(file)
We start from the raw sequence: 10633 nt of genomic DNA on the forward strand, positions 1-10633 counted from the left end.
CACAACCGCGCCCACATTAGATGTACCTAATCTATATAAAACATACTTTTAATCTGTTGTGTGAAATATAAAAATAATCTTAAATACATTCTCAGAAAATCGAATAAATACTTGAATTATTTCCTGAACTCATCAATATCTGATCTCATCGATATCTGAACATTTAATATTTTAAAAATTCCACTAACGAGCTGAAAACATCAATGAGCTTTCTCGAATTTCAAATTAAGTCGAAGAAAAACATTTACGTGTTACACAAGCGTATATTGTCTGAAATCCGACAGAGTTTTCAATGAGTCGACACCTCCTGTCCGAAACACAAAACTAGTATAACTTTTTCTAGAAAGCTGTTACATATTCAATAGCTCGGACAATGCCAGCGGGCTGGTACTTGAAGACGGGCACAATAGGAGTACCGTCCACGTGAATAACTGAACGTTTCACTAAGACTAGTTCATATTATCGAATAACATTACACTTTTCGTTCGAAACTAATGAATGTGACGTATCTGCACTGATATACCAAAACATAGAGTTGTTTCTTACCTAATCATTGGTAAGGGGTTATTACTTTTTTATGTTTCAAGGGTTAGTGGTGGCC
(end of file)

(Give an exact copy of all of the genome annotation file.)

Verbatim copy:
We start from the raw sequence: 10633 nt of genomic DNA on the forward strand, positions 1-10633 counted from the left end.
CACAACCGCGCCCACATTAGATGTACCTAATCTATATAAAACATACTTTTAATCTGTTGTGTGAAATATAAAAATAATCTTAAATACATTCTCAGAAAATCGAATAAATACTTGAATTATTTCCTGAACTCATCAATATCTGATCTCATCGATATCTGAACATTTAATATTTTAAAAATTCCACTAACGAGCTGAAAACATCAATGAGCTTTCTCGAATTTCAAATTAAGTCGAAGAAAAACATTTACGTGTTACACAAGCGTATATTGTCTGAAATCCGACAGAGTTTTCAATGAGTCGACACCTCCTGTCCGAAACACAAAACTAGTATAACTTTTTCTAGAAAGCTGTTACATATTCAATAGCTCGGACAATGCCAGCGGGCTGGTACTTGAAGACGGGCACAATAGGAGTACCGTCCACGTGAATAACTGAACGTTTCACTAAGACTAGTTCATATTATCGAATAACATTACACTTTTCGTTCGAAACTAATGAATGTGACGTATCTGCACTGATATACCAAAACATAGAGTTGTTTCTTACCTAATCATTGGTAAGGGGTTATTACTTTTTTATGTTTCAAGGGTTAGTGGTGGCC